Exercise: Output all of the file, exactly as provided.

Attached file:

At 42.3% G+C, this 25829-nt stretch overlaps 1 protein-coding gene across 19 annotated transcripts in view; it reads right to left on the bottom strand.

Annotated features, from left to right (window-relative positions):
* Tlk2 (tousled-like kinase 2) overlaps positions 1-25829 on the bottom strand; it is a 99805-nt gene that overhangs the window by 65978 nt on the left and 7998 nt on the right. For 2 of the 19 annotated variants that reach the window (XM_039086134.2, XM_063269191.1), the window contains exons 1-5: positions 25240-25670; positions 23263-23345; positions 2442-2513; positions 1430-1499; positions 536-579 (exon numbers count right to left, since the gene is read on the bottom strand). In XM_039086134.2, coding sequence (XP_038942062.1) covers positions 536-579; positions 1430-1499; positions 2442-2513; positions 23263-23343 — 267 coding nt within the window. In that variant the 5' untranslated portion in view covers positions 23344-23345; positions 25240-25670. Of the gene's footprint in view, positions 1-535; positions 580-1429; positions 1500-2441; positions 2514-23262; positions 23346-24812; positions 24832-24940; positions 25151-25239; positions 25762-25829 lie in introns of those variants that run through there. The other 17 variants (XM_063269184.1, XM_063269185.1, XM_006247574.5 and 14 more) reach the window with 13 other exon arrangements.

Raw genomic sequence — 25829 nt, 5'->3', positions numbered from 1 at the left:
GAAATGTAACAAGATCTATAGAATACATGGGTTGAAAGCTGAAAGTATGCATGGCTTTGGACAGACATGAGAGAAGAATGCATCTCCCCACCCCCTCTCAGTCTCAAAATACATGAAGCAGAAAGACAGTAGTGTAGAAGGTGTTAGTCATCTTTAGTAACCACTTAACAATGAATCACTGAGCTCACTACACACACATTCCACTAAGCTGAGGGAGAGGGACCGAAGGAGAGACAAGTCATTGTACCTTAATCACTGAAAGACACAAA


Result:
At 42.3% G+C, this 25829-nt stretch overlaps 1 protein-coding gene across 19 annotated transcripts in view; it reads right to left on the bottom strand.

Annotated features, from left to right (window-relative positions):
* Tlk2 (tousled-like kinase 2) overlaps positions 1-25829 on the bottom strand; it is a 99805-nt gene that overhangs the window by 65978 nt on the left and 7998 nt on the right. For 2 of the 19 annotated variants that reach the window (XM_039086134.2, XM_063269191.1), the window contains exons 1-5: positions 25240-25670; positions 23263-23345; positions 2442-2513; positions 1430-1499; positions 536-579 (exon numbers count right to left, since the gene is read on the bottom strand). In XM_039086134.2, coding sequence (XP_038942062.1) covers positions 536-579; positions 1430-1499; positions 2442-2513; positions 23263-23343 — 267 coding nt within the window. In that variant the 5' untranslated portion in view covers positions 23344-23345; positions 25240-25670. Of the gene's footprint in view, positions 1-535; positions 580-1429; positions 1500-2441; positions 2514-23262; positions 23346-24812; positions 24832-24940; positions 25151-25239; positions 25762-25829 lie in introns of those variants that run through there. The other 17 variants (XM_063269184.1, XM_063269185.1, XM_006247574.5 and 14 more) reach the window with 13 other exon arrangements.

Raw genomic sequence — 25829 nt, 5'->3', positions numbered from 1 at the left:
GAAATGTAACAAGATCTATAGAATACATGGGTTGAAAGCTGAAAGTATGCATGGCTTTGGACAGACATGAGAGAAGAATGCATCTCCCCACCCCCTCTCAGTCTCAAAATACATGAAGCAGAAAGACAGTAGTGTAGAAGGTGTTAGTCATCTTTAGTAACCACTTAACAATGAATCACTGAGCTCACTACACACACATTCCACTAAGCTGAGGGAGAGGGACCGAAGGAGAGACAAGTCATTGTACCTTAATCACTGAAAGACACAAA